Capturing an exact likeness is often one of the greatest challenges associated with figure creation, from a recognizable celebrity mug to an electronic CG character. Many of our collectors have asked about the nuances of sculpting a portrait and what obstacles hinder an artist from getting a truly exact likeness. Here to shed a little light on subject is talented sculptor Trevor Grove…
“Mat Falls described likeness sculpture best to me when he likened it to a Rubik’s cube. You solve one problem only to throw off something else and create a new one. It’s a constant shifting of features. That alone can be such a struggle sometimes, and you never really know who’s going to be more challenging or less challenging. Each new face is a new puzzle.
“That said, though, I know some sculptors find that older faces are a bit easier to get down. It’s certainly true with my work. Things are so defined in older faces that you have a lot to sink your teeth into and bring out in the sculpture. The younger someone is the less definition they have, and the more subtle your approach has to be.
“Attempting to make a sculpture that will lend itself to being painted is unpredictable too. Eyes, for instance, tend to look good in the colorless sculpture, but they can cause quite a headache for a painter once the pupil is added in and you see the eye shape is actually wrong. Hairlines can also go by unnoticed in the raw sculpture, but if you don’t try to imagine how it will look painted, it can throw the entire face shape off.
“Again, though, the Rubik’s cube puzzle analogy is a great one if you’re wondering why it works sometimes, and why it doesn’t other times. Matching a sculpture to photo reference tends to be quite a challenge every time!”
A big thanks to Trevor for his insight! You can see a bit of Trevor’s handiwork in our recently announced Indiana Jones Premium Format figure and Lara Croft 12-inch figure (among other Sideshow collectibles), both of which are currently available for Pre-Order. Plus, you can click on the following images to view the sculpts!
It's pretty safe to say that Indiana Jones is a screen legend. His rare combination of intelligence, heroism and tenacity, among other things, creates an essence that has rarely been captured off-screen and can never exactly be replicated. But the Sideshow Design and Development Team gave it their best shot! Honing in on some of the intricacies that make this archaeological adventurer so captivating, these talented artists (and BIG Indy fans) did their darndest to make Sideshow's Indiana Jones - Raiders of the Lost Ark Premium Format figure a piece that fans and collectors can proudly display and enjoy as a memento of their favorite whip-wielding hero!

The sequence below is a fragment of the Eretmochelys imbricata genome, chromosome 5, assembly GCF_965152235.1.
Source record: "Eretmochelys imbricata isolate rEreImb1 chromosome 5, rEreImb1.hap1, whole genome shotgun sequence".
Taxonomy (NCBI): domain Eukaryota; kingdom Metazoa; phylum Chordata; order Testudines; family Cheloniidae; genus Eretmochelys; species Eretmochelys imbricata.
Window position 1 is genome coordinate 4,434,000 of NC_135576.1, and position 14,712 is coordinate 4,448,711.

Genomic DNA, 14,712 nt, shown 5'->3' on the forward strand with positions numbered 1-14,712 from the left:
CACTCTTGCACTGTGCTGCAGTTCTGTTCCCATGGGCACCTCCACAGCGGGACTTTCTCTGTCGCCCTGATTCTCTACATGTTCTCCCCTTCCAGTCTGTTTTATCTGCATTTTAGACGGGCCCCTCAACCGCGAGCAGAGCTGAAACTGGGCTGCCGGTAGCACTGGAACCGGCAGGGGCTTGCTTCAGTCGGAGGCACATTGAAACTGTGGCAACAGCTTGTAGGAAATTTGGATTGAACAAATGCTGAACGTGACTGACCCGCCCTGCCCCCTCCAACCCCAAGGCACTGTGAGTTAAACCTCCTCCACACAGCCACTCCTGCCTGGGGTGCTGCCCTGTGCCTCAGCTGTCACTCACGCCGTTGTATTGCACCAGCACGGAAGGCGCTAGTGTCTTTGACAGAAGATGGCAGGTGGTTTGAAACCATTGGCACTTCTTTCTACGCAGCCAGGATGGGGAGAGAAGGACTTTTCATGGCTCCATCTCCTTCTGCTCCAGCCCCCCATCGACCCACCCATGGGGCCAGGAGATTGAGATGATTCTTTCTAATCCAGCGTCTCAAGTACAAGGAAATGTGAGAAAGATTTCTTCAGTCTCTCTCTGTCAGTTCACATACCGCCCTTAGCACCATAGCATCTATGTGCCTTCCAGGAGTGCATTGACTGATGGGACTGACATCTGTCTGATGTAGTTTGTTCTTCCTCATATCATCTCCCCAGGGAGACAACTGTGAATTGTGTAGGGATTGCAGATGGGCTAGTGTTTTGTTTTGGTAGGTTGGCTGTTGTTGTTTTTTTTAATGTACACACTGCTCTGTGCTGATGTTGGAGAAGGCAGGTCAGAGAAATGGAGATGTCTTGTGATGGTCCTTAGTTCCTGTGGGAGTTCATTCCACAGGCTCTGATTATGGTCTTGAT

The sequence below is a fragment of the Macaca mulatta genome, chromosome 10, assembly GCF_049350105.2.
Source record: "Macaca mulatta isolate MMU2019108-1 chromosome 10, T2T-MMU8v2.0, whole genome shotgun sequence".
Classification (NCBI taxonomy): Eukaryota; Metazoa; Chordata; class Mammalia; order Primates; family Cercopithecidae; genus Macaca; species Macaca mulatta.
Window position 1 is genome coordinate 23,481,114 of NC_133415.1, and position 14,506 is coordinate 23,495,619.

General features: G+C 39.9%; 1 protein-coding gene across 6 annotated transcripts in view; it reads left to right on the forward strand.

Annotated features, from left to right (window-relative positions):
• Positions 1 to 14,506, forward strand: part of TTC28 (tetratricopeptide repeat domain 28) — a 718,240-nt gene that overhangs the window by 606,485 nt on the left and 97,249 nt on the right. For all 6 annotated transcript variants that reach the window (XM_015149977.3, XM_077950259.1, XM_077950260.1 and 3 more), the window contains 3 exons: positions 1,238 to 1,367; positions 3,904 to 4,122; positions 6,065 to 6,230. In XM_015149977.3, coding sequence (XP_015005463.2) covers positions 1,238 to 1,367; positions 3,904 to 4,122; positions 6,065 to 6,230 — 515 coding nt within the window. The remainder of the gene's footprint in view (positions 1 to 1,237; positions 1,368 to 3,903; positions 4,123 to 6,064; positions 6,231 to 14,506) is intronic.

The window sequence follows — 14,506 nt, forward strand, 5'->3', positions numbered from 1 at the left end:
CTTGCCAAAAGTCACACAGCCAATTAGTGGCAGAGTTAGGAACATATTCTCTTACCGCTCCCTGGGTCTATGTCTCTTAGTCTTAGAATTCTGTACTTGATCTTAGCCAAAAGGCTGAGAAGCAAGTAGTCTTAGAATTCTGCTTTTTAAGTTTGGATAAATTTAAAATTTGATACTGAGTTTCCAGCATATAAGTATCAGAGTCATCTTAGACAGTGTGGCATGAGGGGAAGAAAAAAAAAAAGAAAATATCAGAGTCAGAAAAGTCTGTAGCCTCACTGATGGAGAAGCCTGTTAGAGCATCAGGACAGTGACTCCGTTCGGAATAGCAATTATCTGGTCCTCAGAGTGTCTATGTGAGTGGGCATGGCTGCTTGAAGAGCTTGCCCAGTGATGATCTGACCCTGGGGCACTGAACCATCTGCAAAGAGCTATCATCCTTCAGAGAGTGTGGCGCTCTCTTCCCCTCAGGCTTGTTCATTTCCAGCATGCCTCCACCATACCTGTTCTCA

In an effort to spare no detail, the Sideshow team called upon the fine talents of fabricator and designer Greg Mowry of Geppetto Productions to not only help design the figure but to craft the 1:4 scale Indy costume with all its challenges as well. Here's a word from Greg about the trials and discoveries he encountered along the way to recreating the ruggedly iconic Indiana Jones clothing in 1:4 scale:
"I began by studying the first film and the scene in particular they had specified, that marketplace scene where he eventually just takes out his gun and shoots the guy dressed in black with the sword… Then I went about the whole movie studying the shirt and [freeze framing the DVD]… But there's only so much that you can glean from [freeze frames], because he's in action so much of the time that you get one frame where you see it clearly. Then you freeze frame it to the next frame, and it's blurry already.
"It had turned out that [Kevin Ellis], who did [the costume for Sideshow's] 1:6 scale Indian Jones, discovered a source for really right-on photographs of the original stuff, which he very generously passed on to me. From there I was really able to tell that the pants do in fact have a double pleating in the front that point out; the pockets are sidelong slash pockets. I was able to see exactly the placement of the belt loops in relation to the pleating in the front and the pockets in the back. I was able to see the pocket flaps in the back, that are slightly pointed…and even more importantly, the jacket itself.
"The Jacket, at first glance, looks like a regular leather coat, but it's from these photographs that I saw that it actually had an action back to it, which is a pleat on either side of the back of the coat. Also, the buckled tabs at the sides of the coat, there was no way in the movie you could tell that they were there unless you had these photographs to look from. Also, which was extraordinarily difficult in the 1:4 scale version, there's an overlapping pleat on either part of the side back coming down from that action back. It's not just a V-vent, it's an overlapping vent, and that proved extremely difficult to figure out how to do so our factories don't have to resort to a whole bunch of hand stitching to figure out a way to do that in a realistic production method.
"So, once again, assisted ably by the rest of our guys on the team, I was really able to peg that costume down… I think that [this detail is important] to try to maintain an integrity, and even if it's not actually visible to the eye in the movie as anybody's watching it, if we do come across research that gives us a new detail or a new point of view, we'll strive very hard to include that, even if it's something in the back. Even if it's something you're not looking at and it's against the wall as the statue is on a shelf, I think it's important that we keep doing these things, and they can be used as reference as well. You can turn it around and say, 'Well, look. It has this on the Sideshow figure.' It can be an academic reference as well…
"I'm ecstatic over the way that the figure came out, and it's a great, great team effort."
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